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Spike Jonze's 'Her': Can Joaquin Phoenix, Scarlett Johansson overcome trappings of artificial intelligence?

Joaquin Phoenix in a scene from

Joaquin Phoenix in a scene from "Her." The film is nominated for a Golden Globe for best motion picture, musical or comedy. Credit: AP

In the upcoming movie "Her," Joaquin Phoenix plays Theodore Twombly, a lonely tech company staffer who falls for Samantha (Scarlett Johansson). She's smart, funny and sexy, but there's a catch: Samantha is the voice of an operating system.

"Her," sometimes nicknamed "The Siri Movie," envisions a very near future in which machines have become so human that it's difficult to tell them apart. Talk about modern romance! But "Her" also tells an age-old story: Man's attempt to create artificial intelligence.

That narrative is almost a genre unto itself, with roots that run through Greek myth (Talos, the soldier made of bronze), Mary Shelley's "Frankenstein" and the fairy tale "Pinocchio." Modern versions date back to at least the 1950s, when artificial intelligence -- now commonly called A.I. -- became a legitimate field that blended computer science with psychology and biology. It touched on philosophy, too: After all, what is life?

Isaac Asimov's short-story collection "I, Robot" (1950) is an early example of A.I. fiction, as is the 1956 film "Forbidden Planet" (whose Robby the Robot was one of the first to have a "personality"). On television, "The Twilight Zone" presented a 1959 episode, "The Lonely," in which a man named Corry (Jack Warden) falls for a mechanical woman. Perhaps the most famous example of A.I. is HAL 9000, the calm computer in "2001: A Space Odyssey" (1968).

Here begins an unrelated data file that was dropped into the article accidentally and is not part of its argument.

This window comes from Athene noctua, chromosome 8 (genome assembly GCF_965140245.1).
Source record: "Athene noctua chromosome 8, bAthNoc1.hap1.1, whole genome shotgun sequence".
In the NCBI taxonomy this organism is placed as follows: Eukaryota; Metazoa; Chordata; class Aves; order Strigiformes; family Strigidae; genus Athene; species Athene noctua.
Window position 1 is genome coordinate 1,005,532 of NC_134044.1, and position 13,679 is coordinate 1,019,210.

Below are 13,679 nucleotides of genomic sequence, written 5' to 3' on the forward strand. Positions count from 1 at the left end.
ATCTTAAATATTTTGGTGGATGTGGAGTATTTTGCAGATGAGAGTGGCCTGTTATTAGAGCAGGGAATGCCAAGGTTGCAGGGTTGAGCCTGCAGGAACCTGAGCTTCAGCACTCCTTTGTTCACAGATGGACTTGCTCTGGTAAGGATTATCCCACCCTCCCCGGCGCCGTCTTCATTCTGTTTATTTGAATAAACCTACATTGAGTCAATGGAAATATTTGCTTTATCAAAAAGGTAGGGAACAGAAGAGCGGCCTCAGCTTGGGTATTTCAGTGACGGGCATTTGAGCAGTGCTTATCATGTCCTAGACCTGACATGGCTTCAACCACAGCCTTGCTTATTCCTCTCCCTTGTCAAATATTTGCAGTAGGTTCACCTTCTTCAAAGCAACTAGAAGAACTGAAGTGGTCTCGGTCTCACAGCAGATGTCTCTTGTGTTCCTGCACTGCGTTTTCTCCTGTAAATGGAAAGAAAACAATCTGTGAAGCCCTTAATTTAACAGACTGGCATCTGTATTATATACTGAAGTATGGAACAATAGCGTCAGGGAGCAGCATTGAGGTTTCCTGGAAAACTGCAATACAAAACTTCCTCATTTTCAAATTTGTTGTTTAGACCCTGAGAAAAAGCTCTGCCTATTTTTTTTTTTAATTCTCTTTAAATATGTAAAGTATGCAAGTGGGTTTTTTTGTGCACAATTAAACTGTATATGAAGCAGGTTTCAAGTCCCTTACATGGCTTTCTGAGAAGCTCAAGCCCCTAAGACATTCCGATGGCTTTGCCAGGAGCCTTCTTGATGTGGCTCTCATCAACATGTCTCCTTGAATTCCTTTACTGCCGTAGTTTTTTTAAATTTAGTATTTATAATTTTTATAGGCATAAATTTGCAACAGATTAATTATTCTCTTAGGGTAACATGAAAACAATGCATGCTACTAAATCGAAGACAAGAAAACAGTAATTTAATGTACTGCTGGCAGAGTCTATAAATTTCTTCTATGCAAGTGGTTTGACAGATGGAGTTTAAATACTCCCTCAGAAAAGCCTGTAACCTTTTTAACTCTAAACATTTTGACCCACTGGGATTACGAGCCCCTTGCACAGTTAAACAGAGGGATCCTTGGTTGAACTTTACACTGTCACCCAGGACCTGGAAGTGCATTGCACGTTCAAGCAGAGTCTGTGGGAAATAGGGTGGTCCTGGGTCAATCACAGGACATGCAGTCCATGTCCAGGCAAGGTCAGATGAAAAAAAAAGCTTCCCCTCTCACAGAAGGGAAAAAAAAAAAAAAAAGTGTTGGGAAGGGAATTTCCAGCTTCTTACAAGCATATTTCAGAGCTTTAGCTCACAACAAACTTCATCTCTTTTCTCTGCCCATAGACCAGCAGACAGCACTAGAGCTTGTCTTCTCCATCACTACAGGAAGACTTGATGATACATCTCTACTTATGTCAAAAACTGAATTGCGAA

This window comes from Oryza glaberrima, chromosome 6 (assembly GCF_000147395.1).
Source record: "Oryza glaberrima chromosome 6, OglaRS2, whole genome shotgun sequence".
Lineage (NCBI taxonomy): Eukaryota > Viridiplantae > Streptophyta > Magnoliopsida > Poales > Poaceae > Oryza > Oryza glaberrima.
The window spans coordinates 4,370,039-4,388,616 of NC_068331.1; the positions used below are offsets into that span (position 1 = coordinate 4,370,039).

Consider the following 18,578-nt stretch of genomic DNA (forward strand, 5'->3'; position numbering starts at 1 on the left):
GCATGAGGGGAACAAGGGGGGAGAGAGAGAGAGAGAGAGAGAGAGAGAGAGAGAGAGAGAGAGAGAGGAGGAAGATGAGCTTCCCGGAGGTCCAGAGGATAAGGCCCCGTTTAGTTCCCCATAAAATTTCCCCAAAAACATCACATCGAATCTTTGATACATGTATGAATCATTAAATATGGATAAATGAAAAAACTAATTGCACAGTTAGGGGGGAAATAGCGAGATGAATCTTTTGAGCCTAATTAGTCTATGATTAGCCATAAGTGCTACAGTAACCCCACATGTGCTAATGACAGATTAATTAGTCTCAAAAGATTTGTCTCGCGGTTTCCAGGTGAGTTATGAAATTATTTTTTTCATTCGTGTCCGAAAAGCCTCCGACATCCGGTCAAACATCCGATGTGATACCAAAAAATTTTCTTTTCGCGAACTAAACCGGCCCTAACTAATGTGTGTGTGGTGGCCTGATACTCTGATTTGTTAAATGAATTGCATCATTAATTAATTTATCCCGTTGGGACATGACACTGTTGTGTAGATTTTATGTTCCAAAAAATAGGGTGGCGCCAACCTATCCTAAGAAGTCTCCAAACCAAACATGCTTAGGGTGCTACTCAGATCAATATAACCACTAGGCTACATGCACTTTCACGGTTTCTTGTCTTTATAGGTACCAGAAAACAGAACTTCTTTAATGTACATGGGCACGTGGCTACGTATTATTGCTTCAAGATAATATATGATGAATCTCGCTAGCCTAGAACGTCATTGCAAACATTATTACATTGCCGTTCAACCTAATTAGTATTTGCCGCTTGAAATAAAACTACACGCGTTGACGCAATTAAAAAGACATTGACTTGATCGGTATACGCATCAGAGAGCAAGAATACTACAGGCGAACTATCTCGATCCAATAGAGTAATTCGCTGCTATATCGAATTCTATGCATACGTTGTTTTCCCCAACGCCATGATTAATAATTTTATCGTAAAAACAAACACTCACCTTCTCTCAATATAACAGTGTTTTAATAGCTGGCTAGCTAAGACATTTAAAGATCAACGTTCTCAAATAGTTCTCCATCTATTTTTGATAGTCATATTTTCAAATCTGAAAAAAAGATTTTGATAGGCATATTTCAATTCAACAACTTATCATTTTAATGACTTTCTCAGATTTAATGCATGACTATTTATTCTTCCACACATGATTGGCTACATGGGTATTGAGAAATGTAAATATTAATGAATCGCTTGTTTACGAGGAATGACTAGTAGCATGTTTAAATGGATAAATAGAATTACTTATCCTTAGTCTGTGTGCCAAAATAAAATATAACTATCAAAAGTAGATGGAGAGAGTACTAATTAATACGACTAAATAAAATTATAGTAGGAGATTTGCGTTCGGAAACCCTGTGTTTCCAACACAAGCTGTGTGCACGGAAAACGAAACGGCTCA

Generally speaking, A.I. stories end badly -- for man, machine or both. In that "Twilight Zone" installment, Corry watches his beloved reduced to a mass of twitching circuits. In the 1982 film "Blade Runner," man-made replicants develop human sentience, only to suffer spiritual agony; that theme would resurface in Steven Spielberg's "A.I.," starring Haley Joel Osment as a man-made child. More comically, in the 2002 movie "S1m0ne," a film director (AlPacino) creates a virtual actress (Rachel Roberts) who becomes so popular that she subsumes his career. And HAL, of course, tried to kill everyone. In each case, the moral seems to be that when man plays God, somebody suffers.

But Spike Jonze, who wrote and directed "Her," is not your typical storyteller. His strange, surreal movies ("Being John Malkovich," "Adaptation") rarely go where expected. Is it possible that the human Theodore and the server-based Samantha will escape the fate that usually awaits their kind? We'll see when "Her" arrives in theaters Wednesday.

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